Jeffrey Gorrell, dean of the Graduate School of Education at George Mason University, said his staff has reached out to Northern Virginia school districts that need help in training teachers, especially in the fields of reading instruction, special education and classroom management.
The problem is that the Bush administration wants education schools to not only add new courses, but also throw out some old ones, particularly instruction on teaching methodology that some federal experts think is better learned on the job with a mentor close by.
Most education schools are resisting such cuts. "This is always a sensitive issue, because faculty members often feel that they own their courses," DellaVecchia said. "If you drop their course, it raises questions about their reason for being there."
When several leaders of the Renaissance Group, a consortium of state education schools based in Emporia, Kan., were asked during a conference call last week if any of them had dropped courses because of No Child Left Behind, no one spoke up. The college presidents and deans said that they were changing and deepening courses but that they did not agree with U.S. Education Secretary Roderick R. Paige's view that some methodology courses were a waste of time.
"Every one of our courses is examined very carefully to make sure they are doing what they say they are doing," said Patricia P. Cormier, president of Longwood University in Farmville, Va., and chairman of the Renaissance Group.
Many education school deans say they are focusing on improving the teaching of reading, as demanded by the framers of No Child Left Behind. But they have not yet embraced the Bush administration's policy of promoting just a few phonics-rich reading programs that its experts say are based on the best research.
Miller, 23, who is pursuing her graduate studies at Towson after getting a bachelor's degree at the State University of New York College at Geneseo, said she recently wrote a report about one phonics-rich program, Open Court. But no one told her that she had to adopt it, she said.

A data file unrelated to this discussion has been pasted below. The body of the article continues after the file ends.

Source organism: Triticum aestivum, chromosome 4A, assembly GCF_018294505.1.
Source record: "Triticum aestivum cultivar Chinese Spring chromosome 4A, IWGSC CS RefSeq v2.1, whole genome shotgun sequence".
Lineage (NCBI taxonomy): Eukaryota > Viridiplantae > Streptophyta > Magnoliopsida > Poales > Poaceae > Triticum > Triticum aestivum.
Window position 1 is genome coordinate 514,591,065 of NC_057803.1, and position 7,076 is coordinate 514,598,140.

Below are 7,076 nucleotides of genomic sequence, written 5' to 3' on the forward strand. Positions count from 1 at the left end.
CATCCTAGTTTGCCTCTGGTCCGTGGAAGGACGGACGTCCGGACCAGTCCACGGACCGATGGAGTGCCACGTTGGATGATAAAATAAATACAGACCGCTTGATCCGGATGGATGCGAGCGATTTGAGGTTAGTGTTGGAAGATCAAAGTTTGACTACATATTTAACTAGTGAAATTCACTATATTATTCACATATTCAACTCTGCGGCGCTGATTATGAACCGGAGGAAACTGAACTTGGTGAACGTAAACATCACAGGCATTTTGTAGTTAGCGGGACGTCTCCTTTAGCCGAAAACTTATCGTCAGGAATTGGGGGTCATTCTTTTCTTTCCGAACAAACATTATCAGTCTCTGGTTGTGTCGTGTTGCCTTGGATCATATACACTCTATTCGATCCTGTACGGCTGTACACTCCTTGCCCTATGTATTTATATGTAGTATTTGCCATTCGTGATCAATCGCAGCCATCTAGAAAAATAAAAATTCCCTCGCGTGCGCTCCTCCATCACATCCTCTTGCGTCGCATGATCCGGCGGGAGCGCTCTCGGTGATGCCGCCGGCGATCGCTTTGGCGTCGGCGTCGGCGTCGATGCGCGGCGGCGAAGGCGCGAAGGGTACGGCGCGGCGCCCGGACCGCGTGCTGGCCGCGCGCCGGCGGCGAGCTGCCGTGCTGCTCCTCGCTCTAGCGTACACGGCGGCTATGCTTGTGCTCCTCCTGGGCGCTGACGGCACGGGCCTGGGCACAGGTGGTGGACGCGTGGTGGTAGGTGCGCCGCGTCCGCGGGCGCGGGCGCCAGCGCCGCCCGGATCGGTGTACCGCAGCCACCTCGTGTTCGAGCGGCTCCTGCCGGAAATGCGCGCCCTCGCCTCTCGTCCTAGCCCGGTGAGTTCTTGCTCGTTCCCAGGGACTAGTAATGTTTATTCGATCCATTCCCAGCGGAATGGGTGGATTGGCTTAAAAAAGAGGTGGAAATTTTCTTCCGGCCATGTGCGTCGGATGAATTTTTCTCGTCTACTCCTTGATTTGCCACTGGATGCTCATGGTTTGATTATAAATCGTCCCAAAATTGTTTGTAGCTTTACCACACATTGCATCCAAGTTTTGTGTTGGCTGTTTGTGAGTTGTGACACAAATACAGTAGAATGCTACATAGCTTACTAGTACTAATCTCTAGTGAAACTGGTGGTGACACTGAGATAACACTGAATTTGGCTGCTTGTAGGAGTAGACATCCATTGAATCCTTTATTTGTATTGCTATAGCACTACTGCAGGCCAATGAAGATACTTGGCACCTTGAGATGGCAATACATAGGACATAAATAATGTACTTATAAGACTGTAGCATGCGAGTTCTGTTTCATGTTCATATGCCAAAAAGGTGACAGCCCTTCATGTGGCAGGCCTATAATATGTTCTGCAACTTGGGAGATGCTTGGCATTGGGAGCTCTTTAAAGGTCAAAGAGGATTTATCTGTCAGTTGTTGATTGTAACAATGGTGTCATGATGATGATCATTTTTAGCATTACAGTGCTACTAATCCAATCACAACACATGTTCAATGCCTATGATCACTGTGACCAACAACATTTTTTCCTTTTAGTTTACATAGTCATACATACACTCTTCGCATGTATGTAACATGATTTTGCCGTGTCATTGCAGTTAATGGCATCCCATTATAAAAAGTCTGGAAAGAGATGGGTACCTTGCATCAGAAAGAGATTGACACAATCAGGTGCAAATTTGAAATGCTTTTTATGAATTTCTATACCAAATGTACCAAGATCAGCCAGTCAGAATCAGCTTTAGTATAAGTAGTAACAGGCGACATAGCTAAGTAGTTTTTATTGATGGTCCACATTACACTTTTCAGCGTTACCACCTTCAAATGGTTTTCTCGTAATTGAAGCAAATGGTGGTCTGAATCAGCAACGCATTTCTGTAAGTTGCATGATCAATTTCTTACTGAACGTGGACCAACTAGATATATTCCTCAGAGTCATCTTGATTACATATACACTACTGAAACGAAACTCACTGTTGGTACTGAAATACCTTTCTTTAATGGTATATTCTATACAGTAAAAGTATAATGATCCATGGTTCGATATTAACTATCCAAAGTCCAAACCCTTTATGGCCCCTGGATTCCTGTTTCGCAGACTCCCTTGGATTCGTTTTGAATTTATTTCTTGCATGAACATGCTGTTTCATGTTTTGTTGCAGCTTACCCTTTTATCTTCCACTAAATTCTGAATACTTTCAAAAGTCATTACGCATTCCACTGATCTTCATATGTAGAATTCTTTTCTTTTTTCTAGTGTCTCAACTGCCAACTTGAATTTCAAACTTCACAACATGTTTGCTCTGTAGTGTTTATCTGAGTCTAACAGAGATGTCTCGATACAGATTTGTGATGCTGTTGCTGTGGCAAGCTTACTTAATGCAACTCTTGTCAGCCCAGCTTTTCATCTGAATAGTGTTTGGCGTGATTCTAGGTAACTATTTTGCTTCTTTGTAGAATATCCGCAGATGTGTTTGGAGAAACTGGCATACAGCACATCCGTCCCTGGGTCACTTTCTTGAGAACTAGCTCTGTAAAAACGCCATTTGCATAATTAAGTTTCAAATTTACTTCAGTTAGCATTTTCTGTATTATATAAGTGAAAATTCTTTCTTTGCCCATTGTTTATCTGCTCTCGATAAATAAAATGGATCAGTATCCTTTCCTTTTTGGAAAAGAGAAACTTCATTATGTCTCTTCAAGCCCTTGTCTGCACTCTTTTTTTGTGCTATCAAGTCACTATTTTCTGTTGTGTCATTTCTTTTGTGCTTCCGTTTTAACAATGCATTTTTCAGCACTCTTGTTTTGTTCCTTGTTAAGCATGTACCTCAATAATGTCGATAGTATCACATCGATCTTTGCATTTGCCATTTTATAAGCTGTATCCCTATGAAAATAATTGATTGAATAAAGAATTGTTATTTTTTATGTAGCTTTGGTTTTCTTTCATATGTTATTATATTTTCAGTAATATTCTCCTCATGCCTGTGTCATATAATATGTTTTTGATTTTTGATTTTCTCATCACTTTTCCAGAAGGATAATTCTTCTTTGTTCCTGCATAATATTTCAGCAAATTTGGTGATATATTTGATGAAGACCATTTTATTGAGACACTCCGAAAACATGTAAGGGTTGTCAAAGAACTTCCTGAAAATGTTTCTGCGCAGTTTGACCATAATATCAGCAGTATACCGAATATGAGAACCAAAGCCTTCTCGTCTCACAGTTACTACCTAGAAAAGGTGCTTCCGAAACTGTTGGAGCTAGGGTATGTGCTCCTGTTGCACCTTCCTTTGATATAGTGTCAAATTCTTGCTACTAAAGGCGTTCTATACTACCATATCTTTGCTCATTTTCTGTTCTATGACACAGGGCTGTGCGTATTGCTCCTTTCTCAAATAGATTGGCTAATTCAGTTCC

When she asked two experienced teachers about the program, "one of them really liked it, and one of them didn't."
Education school leaders say they are unlikely to march in step with all of the new federal law's provisions until the state governments that fund education schools -- and the school districts that hire their graduates -- tell them they must. "It is the state department of education which has to make pretty major changes, rather than the individual institutions," said Tes Mehring, dean of the Teachers College at Emporia State University in Kansas.
A few states have strongly promoted No Child Left Behind despite the doubts raised by their education school faculties. A spokeswoman for the University of Central Florida said that her state, whose education department is firmly in the Bush camp, has its major universities pursuing a program that fits the No Child Left Behind model of "scientifically based data collection" and strong emphasis on phonics.
But most education school leaders say they are not certain how much their methods will change, given that their instructors are not especially eager to embrace a new federal testing program as a measure of students' work.
"I think we are a divided faculty in that respect," said Towson's DellaVecchia. "The nature of university professors is to be a little rebellious."
Teaching Schools Forced to Rethink Approach
Jan. 14, 2002